Sino-French food fusion

By Dong Fangyu ( ) Updated: 2014-11-01 17:29:27

To mark 50 years of diplomatic ties between China and France, the French Ministry of Agriculture, Food, and Forestry held a China-France Culinary Culture Seminar in Beijing earlier this week.

The seminar was attended by delegates from about 100 leading food and beverage producers. The companies were acknowledged for their efforts to promote Sino-French relations over the years.

Leading cultural and culinary specialists, including Carole LY, agriculture counselor at the French embassy in Beijing and Dong Zhenxiang, founder of Da Dong Peking Roast Duck Restaurant, also shared their views on dining culture and culinary values in their two countries.

Loic Bienassis, an historian at the European Institute of the History and Culture of Food in the French city of Tours, said: "French best-quality ingredients are usually associated with their regional origins. For example, black truffle from Perigord."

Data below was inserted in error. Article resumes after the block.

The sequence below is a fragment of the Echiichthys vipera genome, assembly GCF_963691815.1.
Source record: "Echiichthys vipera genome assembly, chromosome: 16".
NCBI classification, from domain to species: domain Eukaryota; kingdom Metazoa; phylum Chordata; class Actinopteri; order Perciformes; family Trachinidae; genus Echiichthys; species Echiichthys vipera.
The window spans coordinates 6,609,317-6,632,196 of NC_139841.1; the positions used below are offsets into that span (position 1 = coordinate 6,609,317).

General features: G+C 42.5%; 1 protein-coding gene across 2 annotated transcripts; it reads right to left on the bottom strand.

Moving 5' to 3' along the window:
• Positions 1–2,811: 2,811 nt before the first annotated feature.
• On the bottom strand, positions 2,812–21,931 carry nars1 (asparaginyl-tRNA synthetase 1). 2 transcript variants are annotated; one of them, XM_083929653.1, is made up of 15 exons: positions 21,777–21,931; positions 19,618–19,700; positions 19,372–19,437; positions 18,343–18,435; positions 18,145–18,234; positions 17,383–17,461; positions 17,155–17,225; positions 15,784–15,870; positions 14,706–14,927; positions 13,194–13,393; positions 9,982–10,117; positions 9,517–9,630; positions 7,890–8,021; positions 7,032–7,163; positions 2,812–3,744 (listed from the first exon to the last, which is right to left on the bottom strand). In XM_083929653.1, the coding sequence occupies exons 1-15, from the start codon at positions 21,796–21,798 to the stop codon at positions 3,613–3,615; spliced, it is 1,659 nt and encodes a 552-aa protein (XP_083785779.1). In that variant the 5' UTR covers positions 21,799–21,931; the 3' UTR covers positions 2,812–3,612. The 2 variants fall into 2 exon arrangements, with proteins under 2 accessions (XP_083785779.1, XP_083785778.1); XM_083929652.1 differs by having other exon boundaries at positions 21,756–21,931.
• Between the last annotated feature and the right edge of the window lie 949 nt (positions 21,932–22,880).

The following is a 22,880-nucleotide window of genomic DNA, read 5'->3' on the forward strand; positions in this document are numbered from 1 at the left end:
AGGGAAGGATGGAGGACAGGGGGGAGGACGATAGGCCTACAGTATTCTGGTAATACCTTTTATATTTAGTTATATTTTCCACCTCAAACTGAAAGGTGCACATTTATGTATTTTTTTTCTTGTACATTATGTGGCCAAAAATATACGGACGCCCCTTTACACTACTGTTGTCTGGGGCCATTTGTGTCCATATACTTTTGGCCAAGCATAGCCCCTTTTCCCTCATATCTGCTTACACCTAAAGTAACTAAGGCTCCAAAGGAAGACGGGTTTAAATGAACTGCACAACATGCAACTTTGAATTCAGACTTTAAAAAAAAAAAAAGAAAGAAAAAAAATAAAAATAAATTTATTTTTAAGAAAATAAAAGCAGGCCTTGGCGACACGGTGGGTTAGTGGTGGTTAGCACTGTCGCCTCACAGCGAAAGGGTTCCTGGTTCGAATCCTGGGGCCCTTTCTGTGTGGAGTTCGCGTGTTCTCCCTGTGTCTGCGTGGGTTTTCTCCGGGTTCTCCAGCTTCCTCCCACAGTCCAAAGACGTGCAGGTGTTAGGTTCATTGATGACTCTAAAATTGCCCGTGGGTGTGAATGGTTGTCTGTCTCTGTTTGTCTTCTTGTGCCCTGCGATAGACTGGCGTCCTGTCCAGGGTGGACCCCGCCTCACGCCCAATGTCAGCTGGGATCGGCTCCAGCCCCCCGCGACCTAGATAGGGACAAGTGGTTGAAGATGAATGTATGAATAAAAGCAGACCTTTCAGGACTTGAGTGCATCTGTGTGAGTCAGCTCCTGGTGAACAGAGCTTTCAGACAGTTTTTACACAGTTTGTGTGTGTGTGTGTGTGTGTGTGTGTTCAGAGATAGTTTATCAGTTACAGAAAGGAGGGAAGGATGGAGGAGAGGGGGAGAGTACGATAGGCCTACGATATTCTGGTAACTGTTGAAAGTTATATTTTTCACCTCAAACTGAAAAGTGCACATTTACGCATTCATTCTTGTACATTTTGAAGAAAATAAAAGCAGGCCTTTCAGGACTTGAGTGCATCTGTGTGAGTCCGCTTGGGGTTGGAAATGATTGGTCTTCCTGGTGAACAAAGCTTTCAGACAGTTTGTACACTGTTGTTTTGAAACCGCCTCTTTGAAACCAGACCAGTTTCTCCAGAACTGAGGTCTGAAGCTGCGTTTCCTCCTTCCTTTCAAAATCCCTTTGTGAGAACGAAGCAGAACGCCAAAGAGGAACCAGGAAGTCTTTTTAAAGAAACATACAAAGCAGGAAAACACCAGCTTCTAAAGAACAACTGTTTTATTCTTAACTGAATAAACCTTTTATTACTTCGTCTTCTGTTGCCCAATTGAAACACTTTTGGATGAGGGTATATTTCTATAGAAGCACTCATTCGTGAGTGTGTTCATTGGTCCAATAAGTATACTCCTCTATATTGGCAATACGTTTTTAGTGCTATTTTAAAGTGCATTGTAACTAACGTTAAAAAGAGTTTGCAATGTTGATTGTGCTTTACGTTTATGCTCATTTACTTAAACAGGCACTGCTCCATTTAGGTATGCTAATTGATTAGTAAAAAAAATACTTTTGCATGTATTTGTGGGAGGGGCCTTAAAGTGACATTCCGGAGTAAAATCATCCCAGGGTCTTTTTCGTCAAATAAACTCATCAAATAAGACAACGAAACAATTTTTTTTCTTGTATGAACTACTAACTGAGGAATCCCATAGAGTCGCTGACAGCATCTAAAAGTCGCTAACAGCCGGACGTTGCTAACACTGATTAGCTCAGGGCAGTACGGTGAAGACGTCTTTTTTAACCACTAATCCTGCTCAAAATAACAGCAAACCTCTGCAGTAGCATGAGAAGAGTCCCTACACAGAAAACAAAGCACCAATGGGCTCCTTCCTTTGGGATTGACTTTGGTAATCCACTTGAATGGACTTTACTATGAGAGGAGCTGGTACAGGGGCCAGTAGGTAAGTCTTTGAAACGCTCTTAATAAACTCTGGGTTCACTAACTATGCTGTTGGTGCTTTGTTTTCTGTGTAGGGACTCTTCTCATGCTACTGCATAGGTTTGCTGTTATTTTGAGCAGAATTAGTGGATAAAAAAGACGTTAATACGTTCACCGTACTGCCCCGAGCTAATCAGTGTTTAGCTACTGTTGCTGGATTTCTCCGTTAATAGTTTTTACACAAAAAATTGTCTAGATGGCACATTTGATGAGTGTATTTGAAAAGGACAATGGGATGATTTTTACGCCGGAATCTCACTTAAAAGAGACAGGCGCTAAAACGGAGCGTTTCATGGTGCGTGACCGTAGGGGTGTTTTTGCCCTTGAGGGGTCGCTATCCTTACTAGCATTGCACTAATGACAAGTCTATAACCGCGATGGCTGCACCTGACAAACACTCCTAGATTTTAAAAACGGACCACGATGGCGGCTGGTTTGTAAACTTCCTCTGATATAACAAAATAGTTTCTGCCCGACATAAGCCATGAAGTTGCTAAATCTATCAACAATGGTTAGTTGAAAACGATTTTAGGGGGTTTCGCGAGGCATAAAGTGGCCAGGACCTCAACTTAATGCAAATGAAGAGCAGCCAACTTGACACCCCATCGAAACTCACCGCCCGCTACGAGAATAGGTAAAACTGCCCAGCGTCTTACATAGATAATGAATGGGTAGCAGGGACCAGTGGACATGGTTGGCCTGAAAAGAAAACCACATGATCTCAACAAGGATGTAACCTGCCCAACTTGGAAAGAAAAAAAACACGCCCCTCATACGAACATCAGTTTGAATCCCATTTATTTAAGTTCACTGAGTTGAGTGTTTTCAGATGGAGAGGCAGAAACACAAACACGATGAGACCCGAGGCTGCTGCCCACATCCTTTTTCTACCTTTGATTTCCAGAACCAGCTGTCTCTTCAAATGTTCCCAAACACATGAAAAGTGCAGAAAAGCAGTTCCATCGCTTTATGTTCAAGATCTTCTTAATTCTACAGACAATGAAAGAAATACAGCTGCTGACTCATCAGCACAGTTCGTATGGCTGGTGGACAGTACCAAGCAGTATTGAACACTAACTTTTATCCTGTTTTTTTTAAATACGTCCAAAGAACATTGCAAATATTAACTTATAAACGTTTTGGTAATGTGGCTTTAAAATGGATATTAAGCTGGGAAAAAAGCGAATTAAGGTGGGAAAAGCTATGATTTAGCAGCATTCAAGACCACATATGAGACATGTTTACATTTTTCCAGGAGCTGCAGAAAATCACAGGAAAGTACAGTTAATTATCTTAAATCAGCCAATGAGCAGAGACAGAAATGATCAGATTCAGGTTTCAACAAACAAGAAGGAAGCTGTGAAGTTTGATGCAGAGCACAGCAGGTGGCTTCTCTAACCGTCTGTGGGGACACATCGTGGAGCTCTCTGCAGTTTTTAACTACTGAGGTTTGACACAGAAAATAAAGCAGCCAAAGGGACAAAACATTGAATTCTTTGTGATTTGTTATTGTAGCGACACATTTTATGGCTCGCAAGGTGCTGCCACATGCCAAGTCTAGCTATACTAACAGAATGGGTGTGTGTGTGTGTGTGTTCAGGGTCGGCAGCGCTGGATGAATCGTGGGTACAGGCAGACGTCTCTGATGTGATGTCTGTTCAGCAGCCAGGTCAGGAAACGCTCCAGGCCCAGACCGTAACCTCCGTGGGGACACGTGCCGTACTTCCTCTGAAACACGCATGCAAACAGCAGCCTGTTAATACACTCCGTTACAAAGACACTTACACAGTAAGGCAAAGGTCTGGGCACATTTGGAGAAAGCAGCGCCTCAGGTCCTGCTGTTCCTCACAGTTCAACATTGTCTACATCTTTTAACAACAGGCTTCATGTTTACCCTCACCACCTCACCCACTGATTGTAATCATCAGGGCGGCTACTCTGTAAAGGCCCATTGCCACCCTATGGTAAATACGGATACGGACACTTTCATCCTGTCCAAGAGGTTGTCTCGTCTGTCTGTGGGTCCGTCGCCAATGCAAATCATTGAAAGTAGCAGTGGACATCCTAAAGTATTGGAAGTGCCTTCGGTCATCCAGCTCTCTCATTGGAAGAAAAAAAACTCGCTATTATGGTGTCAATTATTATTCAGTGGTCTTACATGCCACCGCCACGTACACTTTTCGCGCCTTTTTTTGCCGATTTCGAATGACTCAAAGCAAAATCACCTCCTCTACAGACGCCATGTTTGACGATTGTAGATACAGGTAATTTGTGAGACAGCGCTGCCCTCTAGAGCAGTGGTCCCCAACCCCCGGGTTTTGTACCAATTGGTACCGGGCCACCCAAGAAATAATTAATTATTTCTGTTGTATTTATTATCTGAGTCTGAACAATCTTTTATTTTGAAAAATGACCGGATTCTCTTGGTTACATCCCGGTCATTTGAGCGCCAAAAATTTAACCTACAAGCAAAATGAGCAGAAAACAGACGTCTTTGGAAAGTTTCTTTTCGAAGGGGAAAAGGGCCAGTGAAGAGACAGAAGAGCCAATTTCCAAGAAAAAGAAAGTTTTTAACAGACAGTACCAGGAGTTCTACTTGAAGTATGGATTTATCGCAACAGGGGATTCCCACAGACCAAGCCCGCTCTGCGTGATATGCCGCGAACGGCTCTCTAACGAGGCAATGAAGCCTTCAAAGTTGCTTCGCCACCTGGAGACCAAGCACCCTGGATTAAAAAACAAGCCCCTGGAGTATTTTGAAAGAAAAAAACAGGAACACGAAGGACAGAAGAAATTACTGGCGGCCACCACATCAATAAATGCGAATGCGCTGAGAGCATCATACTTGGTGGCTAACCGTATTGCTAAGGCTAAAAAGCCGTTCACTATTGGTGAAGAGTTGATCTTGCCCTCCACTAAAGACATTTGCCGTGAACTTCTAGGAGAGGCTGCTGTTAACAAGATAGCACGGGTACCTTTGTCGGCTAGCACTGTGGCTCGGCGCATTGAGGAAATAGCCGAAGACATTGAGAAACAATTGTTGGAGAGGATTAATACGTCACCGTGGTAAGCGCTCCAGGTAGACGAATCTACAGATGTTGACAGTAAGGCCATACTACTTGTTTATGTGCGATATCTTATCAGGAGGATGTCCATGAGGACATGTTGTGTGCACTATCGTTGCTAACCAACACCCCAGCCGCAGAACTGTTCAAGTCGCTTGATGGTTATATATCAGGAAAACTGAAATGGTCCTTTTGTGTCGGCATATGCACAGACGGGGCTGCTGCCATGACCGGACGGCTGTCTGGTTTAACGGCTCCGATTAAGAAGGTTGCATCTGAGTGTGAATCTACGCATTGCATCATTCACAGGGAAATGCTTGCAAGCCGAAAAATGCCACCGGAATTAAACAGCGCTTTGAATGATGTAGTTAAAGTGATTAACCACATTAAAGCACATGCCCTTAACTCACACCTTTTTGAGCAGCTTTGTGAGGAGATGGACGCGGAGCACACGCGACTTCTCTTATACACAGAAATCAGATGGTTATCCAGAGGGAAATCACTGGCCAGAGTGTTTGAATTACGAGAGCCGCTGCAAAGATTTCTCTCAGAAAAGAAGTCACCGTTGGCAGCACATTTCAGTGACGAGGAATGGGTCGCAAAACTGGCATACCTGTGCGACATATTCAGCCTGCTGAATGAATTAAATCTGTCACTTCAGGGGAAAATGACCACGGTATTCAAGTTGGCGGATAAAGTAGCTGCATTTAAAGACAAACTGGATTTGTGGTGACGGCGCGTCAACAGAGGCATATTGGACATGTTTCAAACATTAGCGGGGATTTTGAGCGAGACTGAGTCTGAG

Dong said Chinese cuisines in the future will develop further and find greater acceptance globally, with more people learning to cook them.

The conference ended with chefs from the two countries presenting a lively cooking show, displaying fusion through cuisines.

Xu Bo, a culinary expert from Da Dong Yijing Cuisine, a company that owns the famous Da Dong Roast Duck Restaurant, showed how to use Chinese hawthorn fruits to make a madeleine, a traditional small cake from Commercy and Liverdun in northeastern France.

Stephane Laurens, a chef at Brasserie FLO Beijing, a renowned French restaurant, also showed how to use French black truffles to make a Chinese dessert of lotus seeds and roots with the help of sugar soup.

Editor's Picks
Hot words

Most Popular